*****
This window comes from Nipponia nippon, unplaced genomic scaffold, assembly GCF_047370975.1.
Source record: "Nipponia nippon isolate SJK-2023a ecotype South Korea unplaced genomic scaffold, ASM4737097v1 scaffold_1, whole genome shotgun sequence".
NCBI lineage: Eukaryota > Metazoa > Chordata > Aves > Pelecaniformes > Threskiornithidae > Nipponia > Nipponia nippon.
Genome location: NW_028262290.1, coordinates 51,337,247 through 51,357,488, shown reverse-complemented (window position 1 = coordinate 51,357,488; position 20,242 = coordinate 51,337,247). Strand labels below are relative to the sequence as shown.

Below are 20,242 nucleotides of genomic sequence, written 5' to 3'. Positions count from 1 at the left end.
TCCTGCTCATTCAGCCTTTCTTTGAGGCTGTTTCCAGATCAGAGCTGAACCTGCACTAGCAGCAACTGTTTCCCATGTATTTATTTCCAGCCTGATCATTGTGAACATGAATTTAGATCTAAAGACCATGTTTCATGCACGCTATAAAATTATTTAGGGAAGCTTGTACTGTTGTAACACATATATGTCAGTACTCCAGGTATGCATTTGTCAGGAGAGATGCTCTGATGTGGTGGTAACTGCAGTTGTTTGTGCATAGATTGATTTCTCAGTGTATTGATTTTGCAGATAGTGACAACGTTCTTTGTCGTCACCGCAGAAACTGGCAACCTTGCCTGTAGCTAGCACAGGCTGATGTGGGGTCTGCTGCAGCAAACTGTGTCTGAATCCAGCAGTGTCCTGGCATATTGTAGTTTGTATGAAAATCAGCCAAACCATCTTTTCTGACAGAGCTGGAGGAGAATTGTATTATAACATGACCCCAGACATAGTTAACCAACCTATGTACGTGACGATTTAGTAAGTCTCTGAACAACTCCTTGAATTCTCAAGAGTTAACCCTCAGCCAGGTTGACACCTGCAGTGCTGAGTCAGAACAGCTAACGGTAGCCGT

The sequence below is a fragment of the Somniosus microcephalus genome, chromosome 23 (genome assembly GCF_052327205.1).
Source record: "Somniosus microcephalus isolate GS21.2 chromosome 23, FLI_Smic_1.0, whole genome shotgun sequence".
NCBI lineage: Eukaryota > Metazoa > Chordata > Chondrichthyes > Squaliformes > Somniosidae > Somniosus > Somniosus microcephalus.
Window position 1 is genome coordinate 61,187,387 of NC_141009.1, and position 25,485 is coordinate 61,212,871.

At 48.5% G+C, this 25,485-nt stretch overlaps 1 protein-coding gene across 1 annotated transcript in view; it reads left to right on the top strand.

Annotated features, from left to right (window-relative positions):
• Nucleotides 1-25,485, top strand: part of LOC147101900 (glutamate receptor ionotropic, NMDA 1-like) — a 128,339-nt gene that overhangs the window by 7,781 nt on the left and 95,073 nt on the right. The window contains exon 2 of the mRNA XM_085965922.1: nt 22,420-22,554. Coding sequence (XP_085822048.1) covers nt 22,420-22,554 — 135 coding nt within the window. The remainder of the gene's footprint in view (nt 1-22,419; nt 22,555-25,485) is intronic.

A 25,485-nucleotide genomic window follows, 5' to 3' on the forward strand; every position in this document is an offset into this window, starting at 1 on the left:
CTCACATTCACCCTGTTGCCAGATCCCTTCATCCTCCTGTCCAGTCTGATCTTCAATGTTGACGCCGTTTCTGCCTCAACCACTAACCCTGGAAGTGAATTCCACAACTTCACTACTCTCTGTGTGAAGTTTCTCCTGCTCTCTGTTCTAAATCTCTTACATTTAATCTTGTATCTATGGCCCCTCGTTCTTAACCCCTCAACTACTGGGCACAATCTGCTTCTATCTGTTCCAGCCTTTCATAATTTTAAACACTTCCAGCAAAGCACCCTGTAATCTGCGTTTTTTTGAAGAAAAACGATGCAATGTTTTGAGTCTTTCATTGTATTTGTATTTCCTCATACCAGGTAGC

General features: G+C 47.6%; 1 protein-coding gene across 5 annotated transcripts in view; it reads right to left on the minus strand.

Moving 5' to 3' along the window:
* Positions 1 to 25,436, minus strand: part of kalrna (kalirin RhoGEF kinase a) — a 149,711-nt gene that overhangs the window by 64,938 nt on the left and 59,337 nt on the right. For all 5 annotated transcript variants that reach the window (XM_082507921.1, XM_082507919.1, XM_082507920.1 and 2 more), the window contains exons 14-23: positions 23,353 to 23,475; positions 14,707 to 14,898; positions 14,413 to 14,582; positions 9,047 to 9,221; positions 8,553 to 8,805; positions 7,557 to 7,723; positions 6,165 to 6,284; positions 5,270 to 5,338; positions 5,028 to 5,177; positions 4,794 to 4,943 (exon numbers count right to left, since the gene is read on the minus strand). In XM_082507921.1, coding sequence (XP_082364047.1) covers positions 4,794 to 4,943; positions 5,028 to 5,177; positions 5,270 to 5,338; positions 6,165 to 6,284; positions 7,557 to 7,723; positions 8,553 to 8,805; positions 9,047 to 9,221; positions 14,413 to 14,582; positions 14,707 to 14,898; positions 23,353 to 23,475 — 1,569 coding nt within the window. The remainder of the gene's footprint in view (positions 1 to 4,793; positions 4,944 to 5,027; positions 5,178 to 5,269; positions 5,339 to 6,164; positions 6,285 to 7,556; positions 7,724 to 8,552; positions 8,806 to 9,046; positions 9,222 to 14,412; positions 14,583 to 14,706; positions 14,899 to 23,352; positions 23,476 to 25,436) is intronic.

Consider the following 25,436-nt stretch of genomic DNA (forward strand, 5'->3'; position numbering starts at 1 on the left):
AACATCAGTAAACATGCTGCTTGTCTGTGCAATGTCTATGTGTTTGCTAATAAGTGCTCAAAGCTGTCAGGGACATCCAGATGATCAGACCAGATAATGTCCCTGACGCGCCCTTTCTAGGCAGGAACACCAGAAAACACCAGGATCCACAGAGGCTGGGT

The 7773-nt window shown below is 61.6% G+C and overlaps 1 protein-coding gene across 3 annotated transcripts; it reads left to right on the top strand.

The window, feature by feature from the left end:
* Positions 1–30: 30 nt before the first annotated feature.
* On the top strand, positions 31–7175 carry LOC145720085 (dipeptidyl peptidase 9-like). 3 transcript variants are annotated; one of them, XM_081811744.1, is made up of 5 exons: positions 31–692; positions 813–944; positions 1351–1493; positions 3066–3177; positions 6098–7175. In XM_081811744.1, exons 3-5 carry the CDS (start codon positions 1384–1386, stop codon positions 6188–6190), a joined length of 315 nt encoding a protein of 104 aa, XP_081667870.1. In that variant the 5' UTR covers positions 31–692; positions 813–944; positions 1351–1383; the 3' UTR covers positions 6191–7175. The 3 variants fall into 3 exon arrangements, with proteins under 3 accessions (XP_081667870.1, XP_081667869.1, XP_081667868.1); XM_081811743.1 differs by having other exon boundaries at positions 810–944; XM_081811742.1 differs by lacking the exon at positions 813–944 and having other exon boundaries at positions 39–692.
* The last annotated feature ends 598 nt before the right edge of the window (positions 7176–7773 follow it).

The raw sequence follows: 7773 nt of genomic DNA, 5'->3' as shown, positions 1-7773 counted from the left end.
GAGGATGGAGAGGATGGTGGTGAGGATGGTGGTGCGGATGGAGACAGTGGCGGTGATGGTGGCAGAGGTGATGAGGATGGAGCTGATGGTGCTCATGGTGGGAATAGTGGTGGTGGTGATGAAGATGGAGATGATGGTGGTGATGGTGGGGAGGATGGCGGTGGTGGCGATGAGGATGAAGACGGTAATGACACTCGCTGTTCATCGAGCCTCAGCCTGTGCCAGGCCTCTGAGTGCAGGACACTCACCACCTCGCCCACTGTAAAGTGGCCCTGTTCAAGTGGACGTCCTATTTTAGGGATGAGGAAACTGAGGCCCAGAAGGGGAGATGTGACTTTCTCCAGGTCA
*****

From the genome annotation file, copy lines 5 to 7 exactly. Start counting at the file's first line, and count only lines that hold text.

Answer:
Below are 20,242 nucleotides of genomic sequence, written 5' to 3'. Positions count from 1 at the left end.
TCCTGCTCATTCAGCCTTTCTTTGAGGCTGTTTCCAGATCAGAGCTGAACCTGCACTAGCAGCAACTGTTTCCCATGTATTTATTTCCAGCCTGATCATTGTGAACATGAATTTAGATCTAAAGACCATGTTTCATGCACGCTATAAAATTATTTAGGGAAGCTTGTACTGTTGTAACACATATATGTCAGTACTCCAGGTATGCATTTGTCAGGAGAGATGCTCTGATGTGGTGGTAACTGCAGTTGTTTGTGCATAGATTGATTTCTCAGTGTATTGATTTTGCAGATAGTGACAACGTTCTTTGTCGTCACCGCAGAAACTGGCAACCTTGCCTGTAGCTAGCACAGGCTGATGTGGGGTCTGCTGCAGCAAACTGTGTCTGAATCCAGCAGTGTCCTGGCATATTGTAGTTTGTATGAAAATCAGCCAAACCATCTTTTCTGACAGAGCTGGAGGAGAATTGTATTATAACATGACCCCAGACATAGTTAACCAACCTATGTACGTGACGATTTAGTAAGTCTCTGAACAACTCCTTGAATTCTCAAGAGTTAACCCTCAGCCAGGTTGACACCTGCAGTGCTGAGTCAGAACAGCTAACGGTAGCCGT

The sequence below is a fragment of the Somniosus microcephalus genome, chromosome 23 (genome assembly GCF_052327205.1).